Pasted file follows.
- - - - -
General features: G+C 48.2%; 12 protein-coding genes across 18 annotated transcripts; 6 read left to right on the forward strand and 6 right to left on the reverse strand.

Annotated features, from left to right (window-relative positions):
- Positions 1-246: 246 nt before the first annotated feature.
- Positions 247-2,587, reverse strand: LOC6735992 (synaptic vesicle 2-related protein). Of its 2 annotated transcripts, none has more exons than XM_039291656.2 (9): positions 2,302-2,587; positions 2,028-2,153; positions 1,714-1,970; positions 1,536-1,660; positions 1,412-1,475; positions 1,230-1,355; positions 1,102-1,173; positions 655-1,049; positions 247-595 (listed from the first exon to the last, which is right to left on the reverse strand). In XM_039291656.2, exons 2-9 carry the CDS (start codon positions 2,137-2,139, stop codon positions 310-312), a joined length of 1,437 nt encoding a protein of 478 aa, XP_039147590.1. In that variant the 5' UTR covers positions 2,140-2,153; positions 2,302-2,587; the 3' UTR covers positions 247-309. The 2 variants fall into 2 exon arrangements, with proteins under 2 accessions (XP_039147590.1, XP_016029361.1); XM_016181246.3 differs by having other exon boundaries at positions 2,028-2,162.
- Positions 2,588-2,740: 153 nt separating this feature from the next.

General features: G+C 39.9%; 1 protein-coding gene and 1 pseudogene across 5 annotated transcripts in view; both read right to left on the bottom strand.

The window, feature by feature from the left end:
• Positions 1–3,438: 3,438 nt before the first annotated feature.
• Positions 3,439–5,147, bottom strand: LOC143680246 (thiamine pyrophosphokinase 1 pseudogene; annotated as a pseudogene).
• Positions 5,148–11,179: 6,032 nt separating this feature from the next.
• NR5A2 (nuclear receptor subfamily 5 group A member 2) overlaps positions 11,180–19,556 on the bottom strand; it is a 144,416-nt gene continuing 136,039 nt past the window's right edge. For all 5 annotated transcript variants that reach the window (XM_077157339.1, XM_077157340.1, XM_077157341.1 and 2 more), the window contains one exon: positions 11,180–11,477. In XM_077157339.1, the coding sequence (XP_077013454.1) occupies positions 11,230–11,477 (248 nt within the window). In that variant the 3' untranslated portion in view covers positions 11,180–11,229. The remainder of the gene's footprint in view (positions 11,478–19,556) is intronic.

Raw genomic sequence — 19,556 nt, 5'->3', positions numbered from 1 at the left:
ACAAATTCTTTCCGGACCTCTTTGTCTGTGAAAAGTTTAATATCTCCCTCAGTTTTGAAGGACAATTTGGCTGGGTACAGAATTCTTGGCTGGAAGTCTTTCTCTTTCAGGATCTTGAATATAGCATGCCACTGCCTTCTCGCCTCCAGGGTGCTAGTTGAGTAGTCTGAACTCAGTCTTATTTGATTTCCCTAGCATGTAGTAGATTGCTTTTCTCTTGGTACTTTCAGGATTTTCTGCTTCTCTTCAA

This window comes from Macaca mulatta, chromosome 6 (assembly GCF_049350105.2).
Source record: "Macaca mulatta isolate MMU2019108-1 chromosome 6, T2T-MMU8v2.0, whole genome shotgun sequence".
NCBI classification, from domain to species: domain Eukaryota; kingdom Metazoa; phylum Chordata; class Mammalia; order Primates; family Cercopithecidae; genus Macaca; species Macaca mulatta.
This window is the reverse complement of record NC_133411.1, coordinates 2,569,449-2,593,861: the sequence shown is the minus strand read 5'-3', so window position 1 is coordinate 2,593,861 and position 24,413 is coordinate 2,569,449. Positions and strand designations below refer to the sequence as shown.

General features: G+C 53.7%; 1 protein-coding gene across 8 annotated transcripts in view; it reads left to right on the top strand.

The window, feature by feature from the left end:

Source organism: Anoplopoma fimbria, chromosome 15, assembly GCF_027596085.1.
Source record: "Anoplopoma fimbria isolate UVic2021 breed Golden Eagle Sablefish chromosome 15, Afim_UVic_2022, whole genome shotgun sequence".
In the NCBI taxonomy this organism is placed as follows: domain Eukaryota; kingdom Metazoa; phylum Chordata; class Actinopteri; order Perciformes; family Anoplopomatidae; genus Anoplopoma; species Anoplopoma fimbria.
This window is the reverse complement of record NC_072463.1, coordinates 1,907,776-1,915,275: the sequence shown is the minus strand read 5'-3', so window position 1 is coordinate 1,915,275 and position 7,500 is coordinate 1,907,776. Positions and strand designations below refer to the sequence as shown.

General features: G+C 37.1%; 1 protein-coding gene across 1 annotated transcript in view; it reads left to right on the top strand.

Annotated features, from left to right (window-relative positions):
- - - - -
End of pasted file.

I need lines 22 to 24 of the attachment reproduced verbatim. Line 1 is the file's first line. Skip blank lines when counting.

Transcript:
In the NCBI taxonomy this organism is placed as follows: domain Eukaryota; kingdom Metazoa; phylum Chordata; class Actinopteri; order Perciformes; family Anoplopomatidae; genus Anoplopoma; species Anoplopoma fimbria.
This window is the reverse complement of record NC_072463.1, coordinates 1,907,776-1,915,275: the sequence shown is the minus strand read 5'-3', so window position 1 is coordinate 1,915,275 and position 7,500 is coordinate 1,907,776. Positions and strand designations below refer to the sequence as shown.

General features: G+C 37.1%; 1 protein-coding gene across 1 annotated transcript in view; it reads left to right on the top strand.